In 1823, Broadstairs had a population of about 300.[5] A brief outline of the history of Broadstairs Pier is given in Broadstairs, past and present, which mentions a storm in 1767, during which Culmer's work was all but destroyed. At this time, it was of considerable importance to the fishing trade with catches as far afield as Great Yarmouth, Hastings, Folkestone, Dover and Torbay and elsewhere being landed. It had become so indispensable that the corporations of Yarmouth, Dover, Hythe and Canterbury with assistance from the East India Company and Trinity House subscribed to its restoration with a payment of £2,000 in 1774.

By 1795, York Gate needed repair to repel any threat from the French Revolutionary Wars. The subsequent renovation was undertaken by Lord Hanniker in the same year as the first lightvessel was placed on the Goodwin Sands.

On the occasion of the landing at Thanet of Major Henry Percy of the 14th Dragoon Guards, on 21 June 1815 with the captured French eagle standard taken at Waterloo, a tunnel stairway from the beach to the fields on the clifftops above was excavated, and christened "Waterloo Stairs" to commemorate the event. Broadstairs was supposedly the first town in Britain to learn of this historic victory, although there is no written evidence of this.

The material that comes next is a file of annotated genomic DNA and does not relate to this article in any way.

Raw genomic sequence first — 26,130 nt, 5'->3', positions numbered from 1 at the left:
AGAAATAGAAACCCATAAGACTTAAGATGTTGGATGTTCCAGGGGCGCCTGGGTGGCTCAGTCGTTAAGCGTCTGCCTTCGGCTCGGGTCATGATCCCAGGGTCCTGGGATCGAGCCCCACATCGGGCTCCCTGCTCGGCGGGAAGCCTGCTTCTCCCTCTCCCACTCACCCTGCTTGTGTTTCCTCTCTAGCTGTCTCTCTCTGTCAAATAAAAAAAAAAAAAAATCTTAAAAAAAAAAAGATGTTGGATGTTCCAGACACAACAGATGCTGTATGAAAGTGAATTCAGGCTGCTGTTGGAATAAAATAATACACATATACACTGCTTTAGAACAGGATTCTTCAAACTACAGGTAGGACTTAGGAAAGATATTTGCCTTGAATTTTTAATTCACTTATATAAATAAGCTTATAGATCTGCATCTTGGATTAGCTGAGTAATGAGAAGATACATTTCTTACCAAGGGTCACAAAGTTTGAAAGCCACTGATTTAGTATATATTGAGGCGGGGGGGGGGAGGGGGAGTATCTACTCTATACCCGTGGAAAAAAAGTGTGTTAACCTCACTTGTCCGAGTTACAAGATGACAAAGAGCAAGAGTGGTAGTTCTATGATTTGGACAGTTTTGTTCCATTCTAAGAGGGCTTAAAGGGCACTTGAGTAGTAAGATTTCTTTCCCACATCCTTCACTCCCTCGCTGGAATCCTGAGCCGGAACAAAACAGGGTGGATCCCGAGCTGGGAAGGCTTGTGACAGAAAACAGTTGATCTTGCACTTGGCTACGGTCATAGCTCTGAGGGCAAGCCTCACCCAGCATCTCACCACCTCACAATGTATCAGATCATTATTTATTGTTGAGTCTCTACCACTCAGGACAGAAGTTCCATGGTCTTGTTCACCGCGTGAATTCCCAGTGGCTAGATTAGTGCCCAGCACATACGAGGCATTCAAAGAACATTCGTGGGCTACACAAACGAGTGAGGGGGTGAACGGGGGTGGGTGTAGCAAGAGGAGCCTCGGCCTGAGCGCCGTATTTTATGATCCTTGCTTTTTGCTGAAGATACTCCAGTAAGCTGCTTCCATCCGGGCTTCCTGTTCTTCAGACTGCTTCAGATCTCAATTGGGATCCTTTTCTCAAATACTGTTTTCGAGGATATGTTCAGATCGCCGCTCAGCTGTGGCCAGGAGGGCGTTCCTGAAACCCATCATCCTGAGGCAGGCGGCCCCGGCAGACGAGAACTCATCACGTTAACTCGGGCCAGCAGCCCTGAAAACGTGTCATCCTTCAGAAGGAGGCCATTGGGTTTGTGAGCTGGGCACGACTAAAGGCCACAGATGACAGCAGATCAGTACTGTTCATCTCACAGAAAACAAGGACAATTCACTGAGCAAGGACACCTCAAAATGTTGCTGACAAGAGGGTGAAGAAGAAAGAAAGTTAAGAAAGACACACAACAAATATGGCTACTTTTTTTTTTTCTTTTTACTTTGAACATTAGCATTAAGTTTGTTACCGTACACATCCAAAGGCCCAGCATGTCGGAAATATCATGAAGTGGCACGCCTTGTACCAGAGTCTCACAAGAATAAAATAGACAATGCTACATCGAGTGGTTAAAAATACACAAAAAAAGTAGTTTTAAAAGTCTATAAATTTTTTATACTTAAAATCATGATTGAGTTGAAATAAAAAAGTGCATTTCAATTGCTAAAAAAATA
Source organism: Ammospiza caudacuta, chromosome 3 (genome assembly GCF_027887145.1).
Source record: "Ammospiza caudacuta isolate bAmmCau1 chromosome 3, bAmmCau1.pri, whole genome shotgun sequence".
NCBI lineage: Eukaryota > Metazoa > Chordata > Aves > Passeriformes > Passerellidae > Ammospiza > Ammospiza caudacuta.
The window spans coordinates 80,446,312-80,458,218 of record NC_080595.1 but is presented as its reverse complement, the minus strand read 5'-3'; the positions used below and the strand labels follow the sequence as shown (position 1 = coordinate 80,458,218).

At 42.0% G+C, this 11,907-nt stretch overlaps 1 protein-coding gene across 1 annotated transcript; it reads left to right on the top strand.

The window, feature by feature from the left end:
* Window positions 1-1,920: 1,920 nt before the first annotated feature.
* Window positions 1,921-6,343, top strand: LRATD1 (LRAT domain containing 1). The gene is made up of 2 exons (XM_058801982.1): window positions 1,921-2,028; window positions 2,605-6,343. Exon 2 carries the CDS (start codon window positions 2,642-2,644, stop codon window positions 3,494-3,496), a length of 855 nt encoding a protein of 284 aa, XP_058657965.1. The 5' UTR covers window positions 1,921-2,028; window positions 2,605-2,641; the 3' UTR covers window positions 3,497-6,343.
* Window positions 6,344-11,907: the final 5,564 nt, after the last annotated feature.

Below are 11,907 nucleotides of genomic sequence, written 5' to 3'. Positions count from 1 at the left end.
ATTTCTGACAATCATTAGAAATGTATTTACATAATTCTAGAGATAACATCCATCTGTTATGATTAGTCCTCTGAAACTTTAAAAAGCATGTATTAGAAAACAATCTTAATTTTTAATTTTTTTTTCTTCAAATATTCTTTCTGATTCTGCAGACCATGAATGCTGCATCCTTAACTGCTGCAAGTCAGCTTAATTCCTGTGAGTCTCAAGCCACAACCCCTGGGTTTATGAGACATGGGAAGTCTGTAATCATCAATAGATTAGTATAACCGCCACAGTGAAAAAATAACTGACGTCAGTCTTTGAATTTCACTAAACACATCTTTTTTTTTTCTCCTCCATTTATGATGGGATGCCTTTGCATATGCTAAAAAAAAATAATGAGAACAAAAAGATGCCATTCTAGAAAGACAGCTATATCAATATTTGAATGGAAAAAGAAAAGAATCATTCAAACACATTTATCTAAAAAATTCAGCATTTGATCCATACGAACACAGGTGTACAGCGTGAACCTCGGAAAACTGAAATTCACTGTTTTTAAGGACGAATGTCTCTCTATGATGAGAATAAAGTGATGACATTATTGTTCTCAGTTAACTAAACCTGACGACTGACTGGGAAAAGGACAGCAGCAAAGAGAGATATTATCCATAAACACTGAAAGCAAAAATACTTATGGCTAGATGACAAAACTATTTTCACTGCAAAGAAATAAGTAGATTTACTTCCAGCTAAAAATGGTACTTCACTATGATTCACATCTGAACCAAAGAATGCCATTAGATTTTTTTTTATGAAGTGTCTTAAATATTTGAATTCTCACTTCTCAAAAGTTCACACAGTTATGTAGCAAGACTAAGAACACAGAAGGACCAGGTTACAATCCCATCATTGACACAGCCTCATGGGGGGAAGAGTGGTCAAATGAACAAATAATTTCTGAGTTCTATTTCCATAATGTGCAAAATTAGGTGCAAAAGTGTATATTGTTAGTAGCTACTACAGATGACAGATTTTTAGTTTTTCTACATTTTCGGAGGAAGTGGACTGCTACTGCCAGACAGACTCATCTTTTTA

Smuggling was an important industry in the area, and the men of Broadstairs and St Peters became adept at outwitting customs agents. This was very profitable because of the very high duty payable on tea, spirits and tobacco. There is a network of tunnels and caves strewn in the chalk strata which were used by smugglers to hide their contraband.

Development as a seaside resort

Beach crowd along Joss Bay in July

By 1724 steamboats were becoming more common, having begun to make over from the hoys and sailing packets about 1814. These made trade with London much faster. The familiar sailing hoys took anything up to 72 hours to reach Margate from London, whereas the new steamships were capable of making at least nine voyages in this time. Mixed feelings must have been strongly expressed by the Thanet boatmen in general, as the unrivalled speed of the steam packet was outmanoeuvering all other classes of vessel, but it brought a new prosperity to Thanet. In the middle of the 19th century, the professional classes began to move in. By 1850, the population had reached about 3,000, doubling over the previous 50 years. Due to the fresh sea air, many convalescent homes for children opened towards the end of the 19th century.[5]

Broadstairs was not directly served by the railways until 1863, at a time of great expansion for railways in Kent. Broadstairs station is a 10-minute walk from the beach though.